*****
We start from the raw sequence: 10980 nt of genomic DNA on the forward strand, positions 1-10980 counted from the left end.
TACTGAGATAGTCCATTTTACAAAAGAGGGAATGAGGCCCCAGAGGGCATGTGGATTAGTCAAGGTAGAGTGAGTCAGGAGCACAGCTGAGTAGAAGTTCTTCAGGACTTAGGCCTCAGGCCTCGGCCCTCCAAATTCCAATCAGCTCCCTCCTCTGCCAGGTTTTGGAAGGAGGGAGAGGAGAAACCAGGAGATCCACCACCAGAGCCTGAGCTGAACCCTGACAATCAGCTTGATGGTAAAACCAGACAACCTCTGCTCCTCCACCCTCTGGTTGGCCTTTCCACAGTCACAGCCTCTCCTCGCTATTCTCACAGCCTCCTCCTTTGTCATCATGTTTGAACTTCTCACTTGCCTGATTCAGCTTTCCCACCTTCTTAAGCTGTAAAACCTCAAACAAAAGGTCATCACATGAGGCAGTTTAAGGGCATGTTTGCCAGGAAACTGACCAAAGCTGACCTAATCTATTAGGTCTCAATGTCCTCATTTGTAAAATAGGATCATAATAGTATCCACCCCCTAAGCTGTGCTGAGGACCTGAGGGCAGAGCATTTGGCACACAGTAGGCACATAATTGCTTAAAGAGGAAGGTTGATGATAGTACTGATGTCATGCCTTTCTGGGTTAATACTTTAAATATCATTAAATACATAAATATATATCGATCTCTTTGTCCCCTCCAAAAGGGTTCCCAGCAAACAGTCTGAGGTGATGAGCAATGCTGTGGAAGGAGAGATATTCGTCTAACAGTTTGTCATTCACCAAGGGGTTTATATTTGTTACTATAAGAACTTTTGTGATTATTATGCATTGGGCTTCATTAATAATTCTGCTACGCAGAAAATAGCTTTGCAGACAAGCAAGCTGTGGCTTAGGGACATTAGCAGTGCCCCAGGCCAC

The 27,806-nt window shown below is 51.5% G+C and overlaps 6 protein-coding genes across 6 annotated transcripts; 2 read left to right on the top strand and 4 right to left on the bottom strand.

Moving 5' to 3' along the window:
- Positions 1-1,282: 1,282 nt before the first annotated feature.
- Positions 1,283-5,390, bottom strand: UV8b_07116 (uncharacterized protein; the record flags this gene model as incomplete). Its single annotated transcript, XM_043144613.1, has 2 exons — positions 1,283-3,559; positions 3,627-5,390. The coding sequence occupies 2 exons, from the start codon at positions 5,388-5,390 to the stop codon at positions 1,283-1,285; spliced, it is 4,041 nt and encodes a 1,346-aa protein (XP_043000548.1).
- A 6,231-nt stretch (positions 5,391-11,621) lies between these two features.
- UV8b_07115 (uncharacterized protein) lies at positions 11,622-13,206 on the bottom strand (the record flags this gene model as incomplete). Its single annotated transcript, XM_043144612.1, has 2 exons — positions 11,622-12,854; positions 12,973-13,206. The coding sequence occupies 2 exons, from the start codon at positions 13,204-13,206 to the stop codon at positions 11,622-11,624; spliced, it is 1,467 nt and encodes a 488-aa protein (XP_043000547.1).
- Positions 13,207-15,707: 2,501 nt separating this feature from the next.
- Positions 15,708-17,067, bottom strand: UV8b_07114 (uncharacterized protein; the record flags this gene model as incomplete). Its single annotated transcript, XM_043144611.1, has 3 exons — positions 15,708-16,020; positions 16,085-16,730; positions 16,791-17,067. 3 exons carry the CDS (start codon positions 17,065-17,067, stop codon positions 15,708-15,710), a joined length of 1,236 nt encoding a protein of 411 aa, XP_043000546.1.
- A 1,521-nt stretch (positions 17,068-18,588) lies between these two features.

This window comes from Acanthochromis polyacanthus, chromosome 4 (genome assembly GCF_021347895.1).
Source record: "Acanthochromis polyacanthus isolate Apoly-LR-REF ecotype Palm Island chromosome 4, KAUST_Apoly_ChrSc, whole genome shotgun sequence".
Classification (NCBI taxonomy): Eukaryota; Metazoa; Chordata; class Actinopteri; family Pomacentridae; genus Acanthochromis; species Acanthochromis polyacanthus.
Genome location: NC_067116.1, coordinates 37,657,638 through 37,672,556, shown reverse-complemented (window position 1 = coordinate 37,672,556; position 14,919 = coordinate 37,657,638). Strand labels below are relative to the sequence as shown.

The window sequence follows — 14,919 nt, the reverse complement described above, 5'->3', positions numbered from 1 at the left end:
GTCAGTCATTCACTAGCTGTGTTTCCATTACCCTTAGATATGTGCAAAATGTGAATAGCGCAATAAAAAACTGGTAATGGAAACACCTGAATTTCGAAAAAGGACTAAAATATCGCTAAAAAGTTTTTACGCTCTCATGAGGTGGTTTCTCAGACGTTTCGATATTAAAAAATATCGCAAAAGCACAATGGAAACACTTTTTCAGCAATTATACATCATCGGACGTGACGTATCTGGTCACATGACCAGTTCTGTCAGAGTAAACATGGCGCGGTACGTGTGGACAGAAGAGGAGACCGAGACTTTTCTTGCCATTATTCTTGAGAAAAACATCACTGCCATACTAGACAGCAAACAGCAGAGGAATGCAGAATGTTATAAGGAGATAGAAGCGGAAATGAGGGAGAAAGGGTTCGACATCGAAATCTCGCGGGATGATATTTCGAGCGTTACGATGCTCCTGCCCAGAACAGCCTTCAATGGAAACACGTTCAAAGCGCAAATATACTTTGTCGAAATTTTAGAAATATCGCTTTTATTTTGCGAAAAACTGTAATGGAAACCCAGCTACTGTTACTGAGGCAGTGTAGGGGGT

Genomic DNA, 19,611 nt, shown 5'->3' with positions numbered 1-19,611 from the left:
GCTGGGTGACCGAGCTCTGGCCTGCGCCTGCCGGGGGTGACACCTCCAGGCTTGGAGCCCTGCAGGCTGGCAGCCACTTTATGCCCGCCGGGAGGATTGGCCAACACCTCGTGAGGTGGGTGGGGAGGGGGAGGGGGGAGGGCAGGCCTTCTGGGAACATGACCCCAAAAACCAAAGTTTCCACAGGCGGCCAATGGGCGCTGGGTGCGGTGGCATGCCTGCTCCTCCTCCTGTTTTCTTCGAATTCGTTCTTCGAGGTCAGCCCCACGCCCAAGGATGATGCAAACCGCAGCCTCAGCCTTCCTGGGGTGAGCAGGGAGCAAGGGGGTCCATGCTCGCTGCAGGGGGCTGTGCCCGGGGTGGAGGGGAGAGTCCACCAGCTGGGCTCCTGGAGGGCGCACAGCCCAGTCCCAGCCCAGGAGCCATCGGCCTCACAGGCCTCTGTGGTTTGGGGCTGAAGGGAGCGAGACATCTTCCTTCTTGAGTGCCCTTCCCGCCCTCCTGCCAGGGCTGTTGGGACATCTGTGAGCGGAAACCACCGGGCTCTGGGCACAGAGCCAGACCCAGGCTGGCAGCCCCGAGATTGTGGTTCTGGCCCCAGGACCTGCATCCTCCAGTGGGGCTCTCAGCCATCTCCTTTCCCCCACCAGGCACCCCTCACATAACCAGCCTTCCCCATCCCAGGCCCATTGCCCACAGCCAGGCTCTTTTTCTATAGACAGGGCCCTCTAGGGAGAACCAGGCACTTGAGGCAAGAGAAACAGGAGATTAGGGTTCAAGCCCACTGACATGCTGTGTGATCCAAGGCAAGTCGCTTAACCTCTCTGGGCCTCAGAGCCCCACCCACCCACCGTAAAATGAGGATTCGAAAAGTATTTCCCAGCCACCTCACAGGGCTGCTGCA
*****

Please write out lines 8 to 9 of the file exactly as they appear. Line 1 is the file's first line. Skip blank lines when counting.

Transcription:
- UV8b_07115 (uncharacterized protein) lies at positions 11,622-13,206 on the bottom strand (the record flags this gene model as incomplete). Its single annotated transcript, XM_043144612.1, has 2 exons — positions 11,622-12,854; positions 12,973-13,206. The coding sequence occupies 2 exons, from the start codon at positions 13,204-13,206 to the stop codon at positions 11,622-11,624; spliced, it is 1,467 nt and encodes a 488-aa protein (XP_043000547.1).
- Positions 13,207-15,707: 2,501 nt separating this feature from the next.